Dieting is a short-term, get-on-then-get-back-off approach to the permanent challenge of losing weight and finding health. It has been tested rather generously, and it does not work. Perpetuating a method proven so robustly to be a massive failure is, at best, foolish.
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I am in New Zealand to speak this week at the inaugural NZ Nutrition Foundation Symposium, "Food not Nutrients," a rubric I endorse with enthusiasm. I am here to preach the gospel of wholesome foods in sensible combinations.

Getting here, for my wife and me, was the quintessential long night's journey into a brand new day. The long journey spanned more then 20 hours from our starting point in Connecticut to Auckland. We arrived into a literal brand new day (nicely illustrated by my shot of the welcoming sunrise over Auckland from the top of Maungawhau, an extinct volcano we climbed), having skipped one entirely on our way over the international dateline. We'll get one back later, but for now, a brand new day suits me just fine.

Dieting must die. We need a new day.

I was in conversation over a lovely lunch yesterday with my host, Professor Elaine Rush, MNZM, looking out at the Pacific from her home on Waiheke Island, discussing our respective efforts to help people eat better and enjoy better health (and lives) as a result. While talking over her impressive efforts to propagate nutrition education here in NZ schools, I asked for her estimate of the percentage of those children's parents who are "on a diet" in any given year. Her rough approximation was "something like all of them." Much the same, of course, is true back at home.

This is foolish, fatalistic, and in a sense downright fatal. I will explain.

Dieting is foolish for the most obvious of reasons: It represents the perennial triumph of misguided hope over the genuine illumination of experience. If every quick-fix diet to come down the pike before now left you in need of the new one, what is the probability that the new one won't just take it's place on the long, lamentable list? No formal training in statistics is needed to know it is just about zero. Diets represent a willful suspension of common sense, in fact. The very same, sensible souls among us who know to step away from our credit cards when confronted with pitches for get-rich-quick schemes, reach for them instead when the equally specious "get-thin-quick" pitch comes along.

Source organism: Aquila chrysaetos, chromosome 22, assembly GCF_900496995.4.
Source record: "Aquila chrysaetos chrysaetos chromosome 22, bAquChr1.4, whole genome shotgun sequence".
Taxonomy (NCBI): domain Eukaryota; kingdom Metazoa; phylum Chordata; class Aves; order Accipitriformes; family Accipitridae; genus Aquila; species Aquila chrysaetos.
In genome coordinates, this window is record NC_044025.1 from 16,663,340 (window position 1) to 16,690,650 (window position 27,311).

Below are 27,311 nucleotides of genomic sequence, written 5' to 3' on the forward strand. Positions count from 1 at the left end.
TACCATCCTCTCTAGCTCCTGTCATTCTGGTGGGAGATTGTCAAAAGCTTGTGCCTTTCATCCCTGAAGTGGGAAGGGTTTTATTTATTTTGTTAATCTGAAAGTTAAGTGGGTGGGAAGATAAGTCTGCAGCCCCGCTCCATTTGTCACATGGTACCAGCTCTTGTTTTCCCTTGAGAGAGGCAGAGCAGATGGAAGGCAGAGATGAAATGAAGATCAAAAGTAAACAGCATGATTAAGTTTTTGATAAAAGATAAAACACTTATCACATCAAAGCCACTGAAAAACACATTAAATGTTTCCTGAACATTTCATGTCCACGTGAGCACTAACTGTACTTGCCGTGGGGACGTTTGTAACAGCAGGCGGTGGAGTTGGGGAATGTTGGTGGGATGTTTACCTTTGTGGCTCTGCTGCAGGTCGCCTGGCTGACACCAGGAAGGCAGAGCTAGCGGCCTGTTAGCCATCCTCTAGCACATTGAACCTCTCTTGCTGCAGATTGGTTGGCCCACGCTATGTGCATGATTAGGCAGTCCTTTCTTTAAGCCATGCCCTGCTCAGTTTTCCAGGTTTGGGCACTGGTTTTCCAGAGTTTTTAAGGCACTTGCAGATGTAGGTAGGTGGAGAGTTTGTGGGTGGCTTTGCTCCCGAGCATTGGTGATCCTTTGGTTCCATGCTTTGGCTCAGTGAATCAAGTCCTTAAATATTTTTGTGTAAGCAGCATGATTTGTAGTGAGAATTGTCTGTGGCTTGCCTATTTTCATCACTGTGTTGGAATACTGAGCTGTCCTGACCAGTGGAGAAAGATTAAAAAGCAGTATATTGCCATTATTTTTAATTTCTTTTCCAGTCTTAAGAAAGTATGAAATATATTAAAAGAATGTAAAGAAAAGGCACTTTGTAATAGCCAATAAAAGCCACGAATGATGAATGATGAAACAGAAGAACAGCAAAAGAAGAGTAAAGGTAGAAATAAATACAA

Dieting is a short-term, get-on-then-get-back-off approach to the permanent challenge of losing weight and finding health. It has been tested rather generously, and it does not work. Perpetuating a method proven so robustly to be a massive failure is, at best, foolish.

It is fatalistic as well. Dieting shifts control from us to someone else offering to direct the destiny of our health and weight with their particular contention or theory. Given the cacophony of such competing theories, the likelihood that any one of them is the "right" one for any one of us, let alone for all of us, is rather remote. Surrendering a thoughtful, proven approach to the promotion of health and control of weight to the vagaries of this pop-culture proselytism is a dubious leap of faith. We are jumping into the din, hoping the particular peddler of our particular salvation du jour will catch us this time. Alas, we will just fall -- because they are on their way to the bank to cash our check.